Celebrating 50 years of innovative research at the Barnett Institute

For the past 50 years, the Barnett Institute of Chemical and Biological Analysis at Northeastern University has been conducting cutting-edge research in the biology and chemistry fields. During a special celebration marking this milestone, the institute’s founder reflected on its past and envisioned the future.

“You can’t be afraid of doing new things. Science changes so rapidly, each one of you is going to have to reinvent yourself multiple times,” Barry L. Karger said during an anniversary event last week at the EXP research complex on the Boston campus.

From the launch of the institute in 1973, Karger said, “We understood we’d have to keep inventing ourselves.”

In today’s world that means using algorithms, machine learning, advanced mass spectrometry and other tools to achieve the institute’s mission of measuring molecules to understand how they work in order to advance the field of analytical chemistry and biology.

“Who knows in five or 10 years,” said Karger, James L. Waters Chair and Distinguished Professor Emeritus.

“Karger’s vision was that understanding molecules was crucial to understanding where they could be used,” said Hazel Sive, dean of Northeastern’s College of Science.

“Barnett has been and continues to be a leader in mass spectrometry, now including methods that can analyze miniscule samples and detail key cellular components,” she said.

Karger, who arrived at Northeastern in 1963 as a 24-year-old professor, said chemical analysis is at the center of fields as diverse as therapeutics, food, security, environmental studies and forensics.

The Barnett Institute has trained more than 500 Ph.D. students, post-doctoral students and staff scientists, all of whom are familiar with what current director Olga Vitek said are affectionately known as  “Kargerisms,” with the foremost catchphrase being  “molecules, measurements and meaning.”

Although much of the institute’s work now centers on biotechnology and pharmaceutics, it started out as the Institute of Chemical Analysis, Applications and Forensic Science with a grant from the U.S. Department of Justice.

In 1983 it was renamed after Louis and Madlyn Barnett, who made a generous contribution that created an endowment that helps fund Karger’s vision. “It continues to be a fantastic coalescence,” Sive said.

Louis H. Barnett, who died in 2020, was a Northeastern graduate who made a name for himself in the field of chemical engineering, and held many patents in plastic processing and machinery.

His daughter, Rhoda Bernstein, said her father, a wine connoisseur, gourmet chef and dog judge in his spare time, teasingly complained that none of his three children became scientists.

“But he knew this legacy would live forever in the world of the brilliant scientists and graduates at the Barnett Institute,” she said.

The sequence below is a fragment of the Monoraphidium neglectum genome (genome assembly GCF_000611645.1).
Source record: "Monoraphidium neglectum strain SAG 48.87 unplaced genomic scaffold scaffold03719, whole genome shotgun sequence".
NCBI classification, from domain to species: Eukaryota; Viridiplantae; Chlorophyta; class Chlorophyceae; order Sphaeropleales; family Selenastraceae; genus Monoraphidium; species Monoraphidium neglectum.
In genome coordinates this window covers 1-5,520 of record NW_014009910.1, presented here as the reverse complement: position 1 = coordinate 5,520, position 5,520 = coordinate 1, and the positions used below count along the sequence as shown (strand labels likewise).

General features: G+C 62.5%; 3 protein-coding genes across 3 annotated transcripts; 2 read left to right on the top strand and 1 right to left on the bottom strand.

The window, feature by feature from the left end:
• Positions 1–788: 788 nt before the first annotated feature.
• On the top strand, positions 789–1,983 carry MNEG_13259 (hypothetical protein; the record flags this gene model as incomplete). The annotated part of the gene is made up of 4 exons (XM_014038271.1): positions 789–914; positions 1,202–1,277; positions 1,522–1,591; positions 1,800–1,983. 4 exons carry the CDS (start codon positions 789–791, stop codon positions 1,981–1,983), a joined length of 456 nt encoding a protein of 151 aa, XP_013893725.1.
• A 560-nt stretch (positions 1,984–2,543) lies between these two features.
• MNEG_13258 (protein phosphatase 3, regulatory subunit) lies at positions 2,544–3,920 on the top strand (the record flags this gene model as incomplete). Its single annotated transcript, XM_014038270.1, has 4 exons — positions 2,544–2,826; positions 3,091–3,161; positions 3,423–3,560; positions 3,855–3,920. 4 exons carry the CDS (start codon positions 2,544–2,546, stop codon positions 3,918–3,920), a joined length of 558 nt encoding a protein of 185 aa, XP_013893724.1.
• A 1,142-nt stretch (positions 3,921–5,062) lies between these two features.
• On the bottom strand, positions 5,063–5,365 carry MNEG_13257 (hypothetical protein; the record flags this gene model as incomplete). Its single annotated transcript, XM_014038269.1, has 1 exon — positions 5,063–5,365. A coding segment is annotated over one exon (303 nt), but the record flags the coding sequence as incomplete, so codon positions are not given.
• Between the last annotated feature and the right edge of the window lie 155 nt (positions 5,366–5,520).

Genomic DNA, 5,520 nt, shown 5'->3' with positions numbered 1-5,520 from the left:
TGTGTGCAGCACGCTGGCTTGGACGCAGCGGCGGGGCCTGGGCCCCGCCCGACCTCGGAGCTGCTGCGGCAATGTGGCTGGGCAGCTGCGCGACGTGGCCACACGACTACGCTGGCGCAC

The anniversary event also included the awarding of the Karger Medical to Jennifer Van Eyk of the Barbra Streisand Women’s Heart Center at Cedars-Sinai in Los Angeles for her work advancing clinical proteomics, the study of how proteins work and interact with each other within cell walls.

The institute was one of the first to bring together scientists from academia and industry to work together on problems, said Karger, who received a standing ovation at the beginning and end of his talk.

“From day one, the culture was we would do both foundational and applied science,” he said, which has resulted in scientists associated with the institute playing key roles in drug discovery and the therapeutics of RNA.

The Barnett Institute is made up of an interdisciplinary team from the College of Science, Khoury College of Computer Sciences, Bouve College Health Sciences and the College of Engineering who work collaboratively with research scientists and students.

Vitek, who is also Raymond Bradford Bradstreet Professor in Khoury Colleges of Computer Sciences, in the future the institute will advance science through machine-assisted interpretation of biomolecular experiments.

“This will close the loop between experimentation and computation, and will enable faster discovery and broader impact,” said Vitek, who was named new director of the Barnett Institute in July of 2023.

David Luzzi, Northeastern’s senior vice provost of research and vice president of the innovation campus, said the institute was the first of many founded at Northeastern to find solutions to global problems.

“Northeastern has been a rocket ship, and where it is going is very important,” Luzzi said.

“You can’t be afraid of doing new things. Science changes so rapidly, each one of you is going to have to reinvent yourself multiple times. We understood we’d have to keep reinventing ourselves.”

—Barry L. Karger, Founder of the Barnett Institute of Chemical and Biological Analysis

This article was originally written by Cynthia McCormick Hibbert
and published in Northeastern Global News.